Charges for Dane in Colorado wildfire will likely be dropped

FILE - This undated file photo released by the Costilla County, Colo., Sheriff's Office shows Jesper Joergensen. A prosecutor says criminal charges will probably be dropped against the mentally ill Danish man accused of starting the large 2018 Colorado wildfire. District Attorney Alonzo Payne didn't elaborate about his reasoning during a court hearing for Joergensen on Monday Feb. 14, 2022. (Costilla County Sheriff's Office via AP, File) (Uncredited, Costilla County Sheriff's Office)

DENVER – Criminal charges will probably be dropped against a mentally ill Danish man accused of starting a large 2018 Colorado wildfire, who can no longer be forcibly medicated, a prosecutor said Monday.

District Attorney Alonzo Payne made the comment without elaborating on the reasons during a court hearing to discuss the case against Jesper Joergensen, who has repeatedly been found mentally incompetent to stand trial.

Payne suggested that he would like Joergensen, who was in the U.S. illegally when he was charged with starting the fire that destroyed over 140 homes in southern Colorado, to be deported.

“We do believe ICE custody is going to be the next step here,” said Payne, who said prosecutors must still contact victims of the fire for required consultations.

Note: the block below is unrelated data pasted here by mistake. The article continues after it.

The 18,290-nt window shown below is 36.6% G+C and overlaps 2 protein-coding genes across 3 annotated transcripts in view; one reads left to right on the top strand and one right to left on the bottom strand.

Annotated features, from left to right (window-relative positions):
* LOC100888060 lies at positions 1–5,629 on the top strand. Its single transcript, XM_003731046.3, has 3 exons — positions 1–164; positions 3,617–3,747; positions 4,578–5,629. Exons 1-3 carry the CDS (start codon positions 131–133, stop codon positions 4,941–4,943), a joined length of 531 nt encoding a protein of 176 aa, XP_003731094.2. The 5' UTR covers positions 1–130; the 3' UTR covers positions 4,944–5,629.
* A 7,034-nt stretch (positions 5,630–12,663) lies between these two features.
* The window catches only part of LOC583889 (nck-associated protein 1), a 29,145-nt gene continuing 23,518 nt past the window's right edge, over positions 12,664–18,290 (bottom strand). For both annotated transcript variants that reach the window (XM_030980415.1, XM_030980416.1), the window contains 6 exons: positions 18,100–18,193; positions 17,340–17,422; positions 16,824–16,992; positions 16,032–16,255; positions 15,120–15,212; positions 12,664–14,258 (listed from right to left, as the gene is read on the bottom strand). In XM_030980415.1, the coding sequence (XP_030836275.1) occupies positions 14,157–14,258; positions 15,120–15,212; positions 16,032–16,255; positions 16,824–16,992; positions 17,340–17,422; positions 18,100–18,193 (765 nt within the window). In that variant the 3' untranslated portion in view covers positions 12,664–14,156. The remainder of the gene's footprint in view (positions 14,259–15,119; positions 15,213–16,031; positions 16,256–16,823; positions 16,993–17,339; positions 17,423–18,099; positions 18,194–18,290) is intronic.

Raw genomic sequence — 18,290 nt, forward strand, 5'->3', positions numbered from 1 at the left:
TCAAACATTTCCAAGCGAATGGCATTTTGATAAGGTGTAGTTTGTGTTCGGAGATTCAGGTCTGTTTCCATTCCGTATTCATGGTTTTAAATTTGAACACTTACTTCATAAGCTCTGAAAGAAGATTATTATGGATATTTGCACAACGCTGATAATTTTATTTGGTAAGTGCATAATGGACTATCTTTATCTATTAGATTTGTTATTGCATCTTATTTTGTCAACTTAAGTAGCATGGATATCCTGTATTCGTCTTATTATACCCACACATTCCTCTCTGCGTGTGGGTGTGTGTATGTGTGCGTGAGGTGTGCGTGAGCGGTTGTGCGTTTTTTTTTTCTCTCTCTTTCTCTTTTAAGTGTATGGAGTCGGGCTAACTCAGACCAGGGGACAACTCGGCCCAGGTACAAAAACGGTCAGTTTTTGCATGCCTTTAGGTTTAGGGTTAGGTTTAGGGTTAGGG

Payne did not return a telephone message seeking additional comment.

Judge Gregory Lyman considered dropping the charges against Joergensen about a year ago — if he could be deported, as his lawyers had urged.

But Lyman abandoned the idea after another prosecutor told him that Joergensen would not be deported if released from jail because of Biden administration changes that would not make him a priority for U.S. Immigration and Customs Enforcement, or ICE.

Lyman instead ordered Joergensen to be sent to the Colorado Mental Health Institute in Pueblo, where patients can be forcibly medicated if a judge agrees certain legal criteria are met.

In August, another judge allowed Joergensen to be forcibly medicated to treat his significant personality disorder and delusional disorder at the state mental health hospital but reversed the order in December after Joergensen’s lawyers intervened.

According to a court filing by Joergensen’s lawyers seeking to dismiss the case, Joergensen showed “slight improvements” after taking the medication himself at the hospital, to avoid having it forcibly administered.

However, his lawyers argued he would likely regress after being sent back to a county jail where he would stay while standing trial because the jail does not have staff to forcibly medicate people.